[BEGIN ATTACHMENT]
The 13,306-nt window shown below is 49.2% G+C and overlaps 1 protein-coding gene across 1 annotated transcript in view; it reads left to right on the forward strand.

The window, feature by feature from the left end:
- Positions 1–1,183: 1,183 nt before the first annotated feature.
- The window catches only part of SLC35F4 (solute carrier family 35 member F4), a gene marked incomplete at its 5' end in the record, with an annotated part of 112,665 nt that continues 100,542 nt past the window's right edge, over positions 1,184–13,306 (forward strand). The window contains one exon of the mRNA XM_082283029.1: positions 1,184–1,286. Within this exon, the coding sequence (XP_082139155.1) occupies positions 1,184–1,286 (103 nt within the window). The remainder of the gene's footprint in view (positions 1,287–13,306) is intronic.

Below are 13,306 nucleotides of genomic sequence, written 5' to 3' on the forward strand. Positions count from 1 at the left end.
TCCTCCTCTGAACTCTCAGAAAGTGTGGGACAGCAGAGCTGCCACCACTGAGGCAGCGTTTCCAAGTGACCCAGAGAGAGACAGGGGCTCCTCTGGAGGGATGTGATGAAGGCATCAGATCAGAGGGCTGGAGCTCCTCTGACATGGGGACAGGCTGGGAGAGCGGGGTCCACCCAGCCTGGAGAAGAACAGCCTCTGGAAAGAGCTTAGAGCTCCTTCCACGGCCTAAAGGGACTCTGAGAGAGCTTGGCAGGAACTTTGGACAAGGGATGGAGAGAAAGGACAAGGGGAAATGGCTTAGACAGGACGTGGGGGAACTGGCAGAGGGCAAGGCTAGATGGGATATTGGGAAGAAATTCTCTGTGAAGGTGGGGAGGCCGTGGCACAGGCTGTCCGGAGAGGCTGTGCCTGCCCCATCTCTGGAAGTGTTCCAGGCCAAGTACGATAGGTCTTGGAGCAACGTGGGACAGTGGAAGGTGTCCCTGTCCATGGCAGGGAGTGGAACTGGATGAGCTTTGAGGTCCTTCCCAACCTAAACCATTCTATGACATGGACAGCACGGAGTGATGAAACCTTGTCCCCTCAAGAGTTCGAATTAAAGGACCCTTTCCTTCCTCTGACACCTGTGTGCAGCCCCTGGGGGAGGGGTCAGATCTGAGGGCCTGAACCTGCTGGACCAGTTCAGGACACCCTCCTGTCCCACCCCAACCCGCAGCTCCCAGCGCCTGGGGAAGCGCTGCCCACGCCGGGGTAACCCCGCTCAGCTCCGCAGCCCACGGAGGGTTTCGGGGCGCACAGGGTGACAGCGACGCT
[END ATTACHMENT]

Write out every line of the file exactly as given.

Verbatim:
The 13,306-nt window shown below is 49.2% G+C and overlaps 1 protein-coding gene across 1 annotated transcript in view; it reads left to right on the forward strand.

The window, feature by feature from the left end:
- Positions 1–1,183: 1,183 nt before the first annotated feature.
- The window catches only part of SLC35F4 (solute carrier family 35 member F4), a gene marked incomplete at its 5' end in the record, with an annotated part of 112,665 nt that continues 100,542 nt past the window's right edge, over positions 1,184–13,306 (forward strand). The window contains one exon of the mRNA XM_082283029.1: positions 1,184–1,286. Within this exon, the coding sequence (XP_082139155.1) occupies positions 1,184–1,286 (103 nt within the window). The remainder of the gene's footprint in view (positions 1,287–13,306) is intronic.

Below are 13,306 nucleotides of genomic sequence, written 5' to 3' on the forward strand. Positions count from 1 at the left end.
TCCTCCTCTGAACTCTCAGAAAGTGTGGGACAGCAGAGCTGCCACCACTGAGGCAGCGTTTCCAAGTGACCCAGAGAGAGACAGGGGCTCCTCTGGAGGGATGTGATGAAGGCATCAGATCAGAGGGCTGGAGCTCCTCTGACATGGGGACAGGCTGGGAGAGCGGGGTCCACCCAGCCTGGAGAAGAACAGCCTCTGGAAAGAGCTTAGAGCTCCTTCCACGGCCTAAAGGGACTCTGAGAGAGCTTGGCAGGAACTTTGGACAAGGGATGGAGAGAAAGGACAAGGGGAAATGGCTTAGACAGGACGTGGGGGAACTGGCAGAGGGCAAGGCTAGATGGGATATTGGGAAGAAATTCTCTGTGAAGGTGGGGAGGCCGTGGCACAGGCTGTCCGGAGAGGCTGTGCCTGCCCCATCTCTGGAAGTGTTCCAGGCCAAGTACGATAGGTCTTGGAGCAACGTGGGACAGTGGAAGGTGTCCCTGTCCATGGCAGGGAGTGGAACTGGATGAGCTTTGAGGTCCTTCCCAACCTAAACCATTCTATGACATGGACAGCACGGAGTGATGAAACCTTGTCCCCTCAAGAGTTCGAATTAAAGGACCCTTTCCTTCCTCTGACACCTGTGTGCAGCCCCTGGGGGAGGGGTCAGATCTGAGGGCCTGAACCTGCTGGACCAGTTCAGGACACCCTCCTGTCCCACCCCAACCCGCAGCTCCCAGCGCCTGGGGAAGCGCTGCCCACGCCGGGGTAACCCCGCTCAGCTCCGCAGCCCACGGAGGGTTTCGGGGCGCACAGGGTGACAGCGACGCT